Looks like about 200 orangutans were killed. I’ll post more in the am.
Sumatran Orangutan: “It is no longer several years away, but just a few months or even weeks before this iconic creature disappears”
Hundreds of orangutans are believed to have died in fires deliberately lit by palm oil companies in the last few weeks. Conservationists say the rare Sumatran orangutan could now be wiped out within weeks.
Read more here.
What can I say, Rhinos have had it pretty bad for the past three years. this year looks pretty bad too, we only in march and already there have been 135 killed. Really pisses me off i want to go to Africa and hunt down the poachers, I’ll be patient. And for those who need a piece of horn which is the equivalent of nails and hair, well I have to middle fingers with nails, they can come and get it.
This is Part one, will try to put out the other ones as soon as i can draw the rest of the rhinos, and go through all the data to create more graphics….
I wish I could say enjoy, there’s nothing to enjoy here.
Yes, unfortunately the tally is up to 135 so far this year in South Africa.
The government’s environment department said in a statement Monday it is encouraged that arrests and convictions for rhino poaching appear to be increasing in 2012. There were 89 arrests in the first eleven weeks of this year.
The department says the worst hit area was the eastern Kruger wildlife park where 75 rhinos were killed for their horn since Jan 1.
One of the most incredible animals in the world. The Axolotl. Able to grow whole limbs back. Has special gils AND lungs. Remains in a larvae state for most of it’s life but if there is a drought it will convert in to a full Mexican Salamander. Dude kicks butt.
Most of them are dark in color. Albinos are captive bred but there is information that they are in the wild also.
Scientists have studied this little guy for years….
Endangered Species of the Day: A sedated Black Rhino is transported by air from South Africa’s Eastern Cape to a new habitat in the northeastern province of Limpopo as part of the WWF Black Rhino Range Expansion Project — an ambitious conservation campaign that aims to “increase the range and numbers of black rhino in South Africa.”
Nature conservation organisations are fighting an uphill battle to save the critically endangered species, as rumors of the rhino horn’s cancer-curing abilities fuel poaching that has claimed the lives of over 350 rhinos in South Africa this year alone.
There are believed to be fewer than 4,240 Black Rhinos remaining.
WARNING: this short film is about poaching, which means it will feature graphic imagery and animal abuse.
On Borrowed Time, a documentary highlighting the poaching crisis in the Belum-Temengor Forest Complex produced by WWF-Malaysia and TRAFFIC Southeast Asia, has won the top prize at Malaysia’s Eco Film Festival.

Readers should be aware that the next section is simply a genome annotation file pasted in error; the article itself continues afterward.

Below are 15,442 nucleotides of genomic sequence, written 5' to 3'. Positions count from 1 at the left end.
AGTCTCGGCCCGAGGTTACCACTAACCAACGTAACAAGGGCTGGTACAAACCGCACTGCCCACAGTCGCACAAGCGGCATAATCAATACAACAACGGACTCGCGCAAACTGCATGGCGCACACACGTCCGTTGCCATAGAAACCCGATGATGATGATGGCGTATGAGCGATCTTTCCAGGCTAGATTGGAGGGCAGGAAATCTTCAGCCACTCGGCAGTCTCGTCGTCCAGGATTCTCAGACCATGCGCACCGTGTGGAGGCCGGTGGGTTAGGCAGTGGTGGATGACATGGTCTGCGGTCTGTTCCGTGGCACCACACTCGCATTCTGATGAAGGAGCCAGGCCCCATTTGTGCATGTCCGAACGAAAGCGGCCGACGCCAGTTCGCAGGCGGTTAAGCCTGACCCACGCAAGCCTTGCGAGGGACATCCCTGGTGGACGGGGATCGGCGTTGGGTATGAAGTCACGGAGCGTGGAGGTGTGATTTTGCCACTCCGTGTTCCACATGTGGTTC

Filmed by the award-winning documentary maker Novista, the story depicts the tremendous threats faced by the wildlife in northern Peninsular Malaysia and was named Best Local Film, 2011.
Read more about it here.
Too Much Love Threatens Chambered Nautilus, Scientists Say
It is a living fossil whose ancestors go back a half billion years — to the early days of complex life on the planet, when the land was barren and the seas were warm.
Naturalists have long marveled at its shell. The logarithmic spiral echoes the curved arms of hurricanes and distant galaxies. In Florence, the Medicis turned the pearly shells into ornate cups and pitchers adorned with gold and rubies.
Now, scientists say, humans are loving the chambered nautilus to death, throwing its very existence into danger.
Javan Rhino Extinct in Mainland Asia
The Javan rhinoceros is extinct in mainland Asia, conservationists announced this week.
An adult female Javan rhino was shot and killed in a Vietnamese forest last year—leaving just one wild population left of the species in the world, a group of fewer than 50 individuals in a small park in Indonesia.
“The last Javan rhino in Vietnam has gone,” Tran Thi Minh Hien,Vietnam director of the nonprofit WWF, said in a statement. (Watch a video of the Javan rhino’s road to extinction.)
Environmental Group Breaks the Silence on Population Control
Major American environmental groups have dodged the subject of population control for decades, wary of getting caught up in the bruising politics of reproductive health.
Yet, virtually alone, the Center for Biological Diversity is breaking the taboo by directly tying population growth to environmental problems through efforts like giving away condoms in colorful packages depicting endangered animals. The idea is to start a debate about how overpopulation crowds out species and hastens climate change — just when the world is welcoming Baby No. 7 Billion.
Wolf hunting now legal in Montana and Idaho. Not easy to watch for enviros… But, the lawsuit is interesting.
Once again, humans refuse to learn from history— and nature loses out to human interest and profit.
A young orangutan swings from tree to tree in Tanjung Puting National Park in Indonesian Borneo. Photograph by Sean Crane.